Bromide (Br−) and other solute concentration data from wet deposition samples collected and analyzed by the National Atmospheric Deposition Program (NADP) from 2001 to 2016, were statistically analyzed for trends both geographically and temporally by precipitation type. Analysis was limited to NADP sites in the contiguous 48 United States. The Br− concentrations for this time period had a high number of values censored at the detection limits with greater than 86 percent of sample concentrations below analytical detection. Bromide was more frequently detected at NADP sites in coastal regions. Analysis using specialized statistical techniques for censored data revealed that Br− concentrations varied by precipitation type with higher concentrations usually observed in liquid versus precipitation containing snow. Negative temporal trends in Br− wet deposition concentrations were observed at a majority of NADP sites; approximately 25 percent of these trend values were statistically significant at less than 0.05 to 0.10 significance levels. Potential causes for the negative trends were explored, including annual and seasonal changes in precipitation depth, reduced emissions of methyl bromide (CH3Br) from coastal wetlands, and declining industrial use of bromine compounds. The results indicate that Br− in non-coastal wet-deposition comes mainly from long-range transport, not local sources. Correlations between Br−, chloride, and nitrate concentrations also were evaluated. Trends in bromide atmospheric wet deposition in the contiguous 48 U.S. for 2001–2016 reflect changes in brominated hydrocarbon emissions and precipitation depth.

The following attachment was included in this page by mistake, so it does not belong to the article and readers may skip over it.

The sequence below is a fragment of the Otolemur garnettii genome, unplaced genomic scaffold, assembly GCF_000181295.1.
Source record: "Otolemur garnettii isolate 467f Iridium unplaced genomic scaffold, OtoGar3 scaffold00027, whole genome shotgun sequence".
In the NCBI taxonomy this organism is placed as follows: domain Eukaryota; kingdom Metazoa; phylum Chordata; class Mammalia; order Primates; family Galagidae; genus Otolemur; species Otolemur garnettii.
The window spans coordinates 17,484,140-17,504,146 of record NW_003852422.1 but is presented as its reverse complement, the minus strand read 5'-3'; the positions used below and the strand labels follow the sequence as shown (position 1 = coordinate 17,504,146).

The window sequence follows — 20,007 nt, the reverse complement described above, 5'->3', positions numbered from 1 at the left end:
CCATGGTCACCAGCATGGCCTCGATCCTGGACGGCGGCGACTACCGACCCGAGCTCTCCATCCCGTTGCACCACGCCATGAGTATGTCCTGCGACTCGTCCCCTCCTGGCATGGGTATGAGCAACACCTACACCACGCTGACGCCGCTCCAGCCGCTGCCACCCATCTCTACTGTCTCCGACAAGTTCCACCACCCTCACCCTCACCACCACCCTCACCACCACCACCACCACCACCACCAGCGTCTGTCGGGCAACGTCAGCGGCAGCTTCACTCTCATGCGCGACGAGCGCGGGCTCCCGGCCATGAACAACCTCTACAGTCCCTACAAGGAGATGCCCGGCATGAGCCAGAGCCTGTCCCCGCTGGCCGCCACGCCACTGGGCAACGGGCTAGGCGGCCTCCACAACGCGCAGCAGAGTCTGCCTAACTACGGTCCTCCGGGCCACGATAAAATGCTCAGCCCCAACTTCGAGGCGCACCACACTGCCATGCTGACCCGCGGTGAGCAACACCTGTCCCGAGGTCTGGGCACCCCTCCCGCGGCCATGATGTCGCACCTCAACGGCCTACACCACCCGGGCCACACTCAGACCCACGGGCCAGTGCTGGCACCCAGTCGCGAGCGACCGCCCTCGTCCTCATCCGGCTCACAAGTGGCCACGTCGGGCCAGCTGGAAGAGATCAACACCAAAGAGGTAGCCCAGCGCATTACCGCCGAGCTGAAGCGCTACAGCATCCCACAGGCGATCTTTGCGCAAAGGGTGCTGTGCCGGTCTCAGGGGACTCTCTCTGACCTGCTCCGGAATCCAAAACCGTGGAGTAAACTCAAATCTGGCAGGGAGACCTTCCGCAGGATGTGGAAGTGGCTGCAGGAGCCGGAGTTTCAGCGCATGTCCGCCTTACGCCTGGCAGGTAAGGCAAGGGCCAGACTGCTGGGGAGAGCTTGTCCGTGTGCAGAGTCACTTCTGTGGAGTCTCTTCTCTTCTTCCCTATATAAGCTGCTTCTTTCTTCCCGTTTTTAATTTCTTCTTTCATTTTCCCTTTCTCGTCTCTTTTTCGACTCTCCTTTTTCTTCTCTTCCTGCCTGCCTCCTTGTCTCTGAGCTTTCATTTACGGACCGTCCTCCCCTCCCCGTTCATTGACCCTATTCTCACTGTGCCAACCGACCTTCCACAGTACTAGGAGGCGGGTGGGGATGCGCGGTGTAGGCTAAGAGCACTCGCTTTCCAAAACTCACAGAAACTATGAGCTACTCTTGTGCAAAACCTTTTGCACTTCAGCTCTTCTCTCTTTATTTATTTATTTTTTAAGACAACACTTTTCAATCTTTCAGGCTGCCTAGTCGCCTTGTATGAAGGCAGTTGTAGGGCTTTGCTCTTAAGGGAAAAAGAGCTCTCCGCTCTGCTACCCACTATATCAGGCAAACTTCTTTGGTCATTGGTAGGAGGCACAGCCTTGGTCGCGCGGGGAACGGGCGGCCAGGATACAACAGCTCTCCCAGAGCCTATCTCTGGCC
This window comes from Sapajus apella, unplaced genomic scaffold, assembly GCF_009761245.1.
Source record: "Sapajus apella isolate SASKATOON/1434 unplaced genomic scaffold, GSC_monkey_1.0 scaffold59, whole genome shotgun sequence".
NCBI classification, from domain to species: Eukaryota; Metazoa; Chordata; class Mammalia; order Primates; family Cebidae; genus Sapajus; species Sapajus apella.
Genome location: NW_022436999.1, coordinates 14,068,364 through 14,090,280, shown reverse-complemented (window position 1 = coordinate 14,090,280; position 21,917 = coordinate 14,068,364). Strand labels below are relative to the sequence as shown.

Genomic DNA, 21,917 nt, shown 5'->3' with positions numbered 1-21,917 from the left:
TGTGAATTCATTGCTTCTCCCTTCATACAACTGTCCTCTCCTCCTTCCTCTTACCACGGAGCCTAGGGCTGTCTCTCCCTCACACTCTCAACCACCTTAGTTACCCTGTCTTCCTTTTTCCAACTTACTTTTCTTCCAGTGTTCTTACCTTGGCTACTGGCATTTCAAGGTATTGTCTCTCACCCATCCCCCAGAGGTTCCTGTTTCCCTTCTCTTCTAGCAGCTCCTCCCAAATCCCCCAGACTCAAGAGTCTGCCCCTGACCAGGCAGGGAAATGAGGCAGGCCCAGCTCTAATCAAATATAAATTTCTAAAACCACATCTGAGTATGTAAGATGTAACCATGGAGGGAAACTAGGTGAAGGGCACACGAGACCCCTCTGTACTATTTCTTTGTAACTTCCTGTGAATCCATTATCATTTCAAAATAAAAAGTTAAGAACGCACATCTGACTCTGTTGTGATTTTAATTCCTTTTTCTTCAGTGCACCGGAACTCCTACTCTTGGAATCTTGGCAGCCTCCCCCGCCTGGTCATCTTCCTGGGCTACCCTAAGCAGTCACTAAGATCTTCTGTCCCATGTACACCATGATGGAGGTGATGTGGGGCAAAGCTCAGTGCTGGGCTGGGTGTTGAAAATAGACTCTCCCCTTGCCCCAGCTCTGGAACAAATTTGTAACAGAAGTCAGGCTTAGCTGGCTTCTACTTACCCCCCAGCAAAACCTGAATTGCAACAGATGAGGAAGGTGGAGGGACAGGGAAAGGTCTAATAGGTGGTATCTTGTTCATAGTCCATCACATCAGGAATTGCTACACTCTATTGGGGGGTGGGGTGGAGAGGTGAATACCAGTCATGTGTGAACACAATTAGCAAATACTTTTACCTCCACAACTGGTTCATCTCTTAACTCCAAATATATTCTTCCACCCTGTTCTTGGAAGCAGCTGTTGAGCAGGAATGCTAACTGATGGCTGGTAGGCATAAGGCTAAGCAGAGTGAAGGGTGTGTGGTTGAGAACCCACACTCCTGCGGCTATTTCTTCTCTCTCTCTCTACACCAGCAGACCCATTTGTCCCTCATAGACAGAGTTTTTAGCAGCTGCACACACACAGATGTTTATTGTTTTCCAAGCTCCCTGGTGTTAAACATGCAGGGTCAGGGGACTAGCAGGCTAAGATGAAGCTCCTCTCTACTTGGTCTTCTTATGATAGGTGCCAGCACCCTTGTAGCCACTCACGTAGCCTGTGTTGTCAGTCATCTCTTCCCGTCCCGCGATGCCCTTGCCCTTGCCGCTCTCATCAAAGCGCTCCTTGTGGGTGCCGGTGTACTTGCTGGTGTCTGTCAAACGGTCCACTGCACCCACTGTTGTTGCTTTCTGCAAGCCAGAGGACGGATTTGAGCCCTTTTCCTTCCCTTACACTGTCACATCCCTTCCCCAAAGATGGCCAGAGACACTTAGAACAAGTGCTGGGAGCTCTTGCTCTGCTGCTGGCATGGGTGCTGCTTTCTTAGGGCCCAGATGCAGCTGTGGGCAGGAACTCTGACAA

- Atmospheric deposition
- Methyl bromide
ASJC Scopus subject areas
- Health, Toxicology and Mutagenesis